One day, he thinks, it will be possible for him to watch the film simply as a spectator. Not yet. “For years, you just go through the same emotions you went through when you were doing it. So if you were a little bit unsure, or nervous, or ill-prepared, these are the feelings. I watch ‘The French Lieutenant’ and see a certain scene and think, ‘I wish I’d been a little more experienced before I did that.’ ”
Irons made an astonishing impression in 1988, playing identical twins in David Cronenberg’s psychological thriller “Dead Ringers.”
“I had to find two different men who looked the same and who were apparently doing nothing different from each other. Yet you had to be able to tell the difference, to sense the motives inside each man. It was an enormous time because it demanded a lot of technicality. I was playing to somebody who wasn’t there. Even though I had an actor who said my lines, I’d be playing to a performance I knew I was going to give, or playing to a performance that was coming to me through my ear.”
Irons grins at the memory of it. “I’m intrigued in a childish way by the make-believe of film, how you fool the audience into thinking it’s happened. But of course it never has happened, and half the space you’re filming is filled with technicians and lights.”
In mid-December he finished filming “Kafka” in Prague. It is only the second feature for Stephen Soderbergh, whose “sex, lies, and videotape” was one of the sleeper hits of 1989-90. The cast of “Kafka” also includes Theresa Russell, Sir Alec Guinness, Ian Holm and Armin Mueller-Stahl, from “The Music Box” and “Avalon.”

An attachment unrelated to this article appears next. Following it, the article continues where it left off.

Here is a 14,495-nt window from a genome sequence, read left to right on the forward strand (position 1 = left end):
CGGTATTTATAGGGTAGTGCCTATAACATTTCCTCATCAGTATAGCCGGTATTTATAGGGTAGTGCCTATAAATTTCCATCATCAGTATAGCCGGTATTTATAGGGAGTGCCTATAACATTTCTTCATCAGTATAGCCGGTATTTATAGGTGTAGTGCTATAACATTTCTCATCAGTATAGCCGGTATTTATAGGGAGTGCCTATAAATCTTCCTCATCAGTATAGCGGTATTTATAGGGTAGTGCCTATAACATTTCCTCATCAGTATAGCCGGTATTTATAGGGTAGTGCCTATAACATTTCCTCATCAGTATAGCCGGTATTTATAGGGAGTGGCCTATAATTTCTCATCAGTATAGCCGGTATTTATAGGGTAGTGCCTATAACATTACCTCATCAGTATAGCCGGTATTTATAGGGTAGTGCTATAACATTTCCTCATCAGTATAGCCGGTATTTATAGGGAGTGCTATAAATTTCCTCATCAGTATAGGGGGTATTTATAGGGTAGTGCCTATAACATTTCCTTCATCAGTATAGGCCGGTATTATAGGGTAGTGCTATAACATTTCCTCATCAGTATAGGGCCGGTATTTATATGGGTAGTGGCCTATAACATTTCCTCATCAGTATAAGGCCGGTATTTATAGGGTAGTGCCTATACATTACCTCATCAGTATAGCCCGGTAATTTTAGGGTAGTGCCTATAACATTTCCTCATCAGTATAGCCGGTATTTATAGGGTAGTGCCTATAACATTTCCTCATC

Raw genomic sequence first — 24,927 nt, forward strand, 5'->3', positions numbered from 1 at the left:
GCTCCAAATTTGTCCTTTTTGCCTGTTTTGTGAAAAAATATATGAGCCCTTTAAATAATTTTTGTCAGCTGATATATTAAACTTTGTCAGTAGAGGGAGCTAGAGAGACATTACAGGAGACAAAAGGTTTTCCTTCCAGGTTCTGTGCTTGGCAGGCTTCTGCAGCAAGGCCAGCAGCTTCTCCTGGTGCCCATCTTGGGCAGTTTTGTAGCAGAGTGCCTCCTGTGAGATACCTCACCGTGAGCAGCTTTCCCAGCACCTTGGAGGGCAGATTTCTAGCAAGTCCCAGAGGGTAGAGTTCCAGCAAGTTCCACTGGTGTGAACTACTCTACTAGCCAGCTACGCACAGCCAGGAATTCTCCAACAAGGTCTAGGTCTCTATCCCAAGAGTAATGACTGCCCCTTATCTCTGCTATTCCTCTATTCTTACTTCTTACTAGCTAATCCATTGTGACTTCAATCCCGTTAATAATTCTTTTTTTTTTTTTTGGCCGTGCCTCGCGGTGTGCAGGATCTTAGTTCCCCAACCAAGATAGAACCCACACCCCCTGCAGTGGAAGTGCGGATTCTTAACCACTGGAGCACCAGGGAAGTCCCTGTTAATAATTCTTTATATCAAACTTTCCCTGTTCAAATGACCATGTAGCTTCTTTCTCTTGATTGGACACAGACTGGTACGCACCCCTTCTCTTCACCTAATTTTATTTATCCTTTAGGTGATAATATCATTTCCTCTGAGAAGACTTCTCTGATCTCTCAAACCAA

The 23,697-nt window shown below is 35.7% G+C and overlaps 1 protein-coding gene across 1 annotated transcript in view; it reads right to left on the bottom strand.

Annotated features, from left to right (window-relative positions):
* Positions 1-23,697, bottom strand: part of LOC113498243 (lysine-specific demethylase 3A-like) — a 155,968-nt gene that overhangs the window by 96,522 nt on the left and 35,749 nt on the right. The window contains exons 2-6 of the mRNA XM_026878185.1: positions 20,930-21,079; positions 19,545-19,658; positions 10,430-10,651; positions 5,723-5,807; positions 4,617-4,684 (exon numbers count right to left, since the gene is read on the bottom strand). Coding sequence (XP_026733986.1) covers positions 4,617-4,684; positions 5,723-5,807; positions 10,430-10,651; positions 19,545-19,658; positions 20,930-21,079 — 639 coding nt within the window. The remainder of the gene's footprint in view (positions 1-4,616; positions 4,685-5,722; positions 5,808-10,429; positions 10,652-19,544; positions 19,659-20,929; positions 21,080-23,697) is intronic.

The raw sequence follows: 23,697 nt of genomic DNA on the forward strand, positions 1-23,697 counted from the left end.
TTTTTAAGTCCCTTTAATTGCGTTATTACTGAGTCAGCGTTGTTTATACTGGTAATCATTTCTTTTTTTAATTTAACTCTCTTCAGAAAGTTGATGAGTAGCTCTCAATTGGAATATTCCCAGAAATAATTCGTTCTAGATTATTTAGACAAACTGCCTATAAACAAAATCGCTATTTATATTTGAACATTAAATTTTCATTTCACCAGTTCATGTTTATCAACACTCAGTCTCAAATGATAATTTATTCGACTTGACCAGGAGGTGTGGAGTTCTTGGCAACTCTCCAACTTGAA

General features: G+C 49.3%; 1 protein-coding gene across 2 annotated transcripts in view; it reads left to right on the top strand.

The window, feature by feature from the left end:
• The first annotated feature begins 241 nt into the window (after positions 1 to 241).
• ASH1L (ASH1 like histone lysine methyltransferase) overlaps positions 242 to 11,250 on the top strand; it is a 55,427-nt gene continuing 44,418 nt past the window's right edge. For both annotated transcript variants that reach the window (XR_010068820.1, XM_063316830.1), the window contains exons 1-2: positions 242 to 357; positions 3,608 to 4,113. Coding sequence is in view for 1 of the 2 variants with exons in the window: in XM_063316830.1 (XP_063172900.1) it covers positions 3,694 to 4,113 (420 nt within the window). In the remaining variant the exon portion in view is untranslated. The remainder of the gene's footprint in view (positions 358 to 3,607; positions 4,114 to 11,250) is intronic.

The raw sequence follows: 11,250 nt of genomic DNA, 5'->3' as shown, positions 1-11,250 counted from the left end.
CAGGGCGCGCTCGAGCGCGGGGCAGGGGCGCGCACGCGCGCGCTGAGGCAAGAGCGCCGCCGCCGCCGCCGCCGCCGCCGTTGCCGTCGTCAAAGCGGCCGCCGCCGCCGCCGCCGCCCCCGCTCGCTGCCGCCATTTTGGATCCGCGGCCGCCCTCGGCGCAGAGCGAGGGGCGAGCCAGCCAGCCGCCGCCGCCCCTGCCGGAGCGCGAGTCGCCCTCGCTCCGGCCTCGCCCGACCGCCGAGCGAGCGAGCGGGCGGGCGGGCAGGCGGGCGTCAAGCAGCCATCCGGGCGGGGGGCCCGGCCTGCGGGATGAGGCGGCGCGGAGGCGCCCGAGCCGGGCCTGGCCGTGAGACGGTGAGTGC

“I play Kafka but I’m not really Kafka,” Irons explains, somewhat. “It’s a Kafkaesque film, and that’s Kafkas enough for the time being. We shot in black and white. I would have said a black-comedy thriller, set during his lifetime, in 1920, something that might have happened in his life. It has to do with many elements out of his work — elements out of ‘The Castle’ and ‘The Trial.’ People who’ve read Kafka will recognize certain things, those people who haven’t won’t miss anything.”
Being in Prague at this moment in history was both wonderful and worrying. “It’s an exceptionally beautiful city, second only to Venice, probably, in all of Europe. A city devoid of consumerism, which is a great breath of fresh air. No billboards, no advertisements, very few shop signs, even. A city that in many ways had stopped in the ’40s. . . . Now the people are rather like prisoners who’ve been in jail for 40 years and then released. The tragedy is that they come out and are just not prepared to pitch in and achieve all the things that are now required.”
One of the rewards of doing “Reversal of Fortune” was working again with Glenn Close, with whom he did two Tony-winning years on Broadway in Tom Stoppard’s “The Real Thing.” In the film she plays Sunny von Bulow, speaking from her coma in Kazan’s imaginative script.
Irons remembered a performance about nine months into the run of “The Real Thing” when it was going so patly on the rails he went into his dressing room after the first act and said, “I’m boring the pants off her, off myself and the audience. And Glenn came off and said, ‘I’m sorry, love; I’m boring you, I’m even boring myself.’ And I said, ‘Go and change and come down and we’ll have a cup of tea.’ She did and I said, ‘Right, in the second act I’m going to change everything. Change lines, change positions, do everything I can to make you laugh and make you dry (forget your lines). And I want you to do exactly the same for me.’ We went into that second act like two fretful race horses. And it flew. We got it back again.”
He muses on actors working together. “There’s always a slight sense of competition. You realize, as Glenn and I do, that the better each of us is the better the other one will be. And so we encourage each other. (On ‘Reversal of Fortune’) she would always be on the set if it was a scene I was doing — and vice versa. It’s quite rare in movies to have that relationship. It’s one I value very much.”
On working with directors: “There’s nothing worse than people feeling, ‘We’ve hired him because he can do it, now let him do it.’ Because as an actor you always need pushing on. You always need a sounding board, so that what you’re doing can be questioned or tested. You test each other’s ideas and, hopefully, push each other a little bit further on at the same time.”
- Los Angeles Times / January 8, 1991 / by Charles Champlin